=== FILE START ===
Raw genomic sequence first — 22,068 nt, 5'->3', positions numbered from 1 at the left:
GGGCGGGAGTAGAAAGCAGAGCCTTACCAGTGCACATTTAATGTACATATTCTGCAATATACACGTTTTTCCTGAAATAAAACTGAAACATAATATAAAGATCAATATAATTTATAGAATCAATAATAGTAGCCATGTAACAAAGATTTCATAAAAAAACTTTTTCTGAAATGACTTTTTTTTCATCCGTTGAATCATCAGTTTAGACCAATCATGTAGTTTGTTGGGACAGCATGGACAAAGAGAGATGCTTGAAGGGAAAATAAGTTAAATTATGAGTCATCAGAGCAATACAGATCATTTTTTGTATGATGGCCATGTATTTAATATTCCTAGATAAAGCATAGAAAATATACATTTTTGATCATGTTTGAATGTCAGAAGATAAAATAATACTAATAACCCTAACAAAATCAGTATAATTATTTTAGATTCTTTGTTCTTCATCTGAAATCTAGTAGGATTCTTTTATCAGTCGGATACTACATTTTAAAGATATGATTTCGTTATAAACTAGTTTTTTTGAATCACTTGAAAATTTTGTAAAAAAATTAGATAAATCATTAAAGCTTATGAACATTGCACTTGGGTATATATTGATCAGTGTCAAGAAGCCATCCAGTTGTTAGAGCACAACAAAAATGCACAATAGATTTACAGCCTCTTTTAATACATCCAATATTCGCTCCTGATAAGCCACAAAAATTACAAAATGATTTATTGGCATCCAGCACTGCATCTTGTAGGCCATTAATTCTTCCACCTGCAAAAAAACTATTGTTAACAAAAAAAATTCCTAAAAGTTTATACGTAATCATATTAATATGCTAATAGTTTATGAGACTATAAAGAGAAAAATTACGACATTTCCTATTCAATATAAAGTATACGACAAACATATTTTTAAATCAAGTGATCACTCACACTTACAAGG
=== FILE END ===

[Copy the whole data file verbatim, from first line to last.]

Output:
Raw genomic sequence first — 22,068 nt, 5'->3', positions numbered from 1 at the left:
GGGCGGGAGTAGAAAGCAGAGCCTTACCAGTGCACATTTAATGTACATATTCTGCAATATACACGTTTTTCCTGAAATAAAACTGAAACATAATATAAAGATCAATATAATTTATAGAATCAATAATAGTAGCCATGTAACAAAGATTTCATAAAAAAACTTTTTCTGAAATGACTTTTTTTTCATCCGTTGAATCATCAGTTTAGACCAATCATGTAGTTTGTTGGGACAGCATGGACAAAGAGAGATGCTTGAAGGGAAAATAAGTTAAATTATGAGTCATCAGAGCAATACAGATCATTTTTTGTATGATGGCCATGTATTTAATATTCCTAGATAAAGCATAGAAAATATACATTTTTGATCATGTTTGAATGTCAGAAGATAAAATAATACTAATAACCCTAACAAAATCAGTATAATTATTTTAGATTCTTTGTTCTTCATCTGAAATCTAGTAGGATTCTTTTATCAGTCGGATACTACATTTTAAAGATATGATTTCGTTATAAACTAGTTTTTTTGAATCACTTGAAAATTTTGTAAAAAAATTAGATAAATCATTAAAGCTTATGAACATTGCACTTGGGTATATATTGATCAGTGTCAAGAAGCCATCCAGTTGTTAGAGCACAACAAAAATGCACAATAGATTTACAGCCTCTTTTAATACATCCAATATTCGCTCCTGATAAGCCACAAAAATTACAAAATGATTTATTGGCATCCAGCACTGCATCTTGTAGGCCATTAATTCTTCCACCTGCAAAAAAACTATTGTTAACAAAAAAAATTCCTAAAAGTTTATACGTAATCATATTAATATGCTAATAGTTTATGAGACTATAAAGAGAAAAATTACGACATTTCCTATTCAATATAAAGTATACGACAAACATATTTTTAAATCAAGTGATCACTCACACTTACAAGG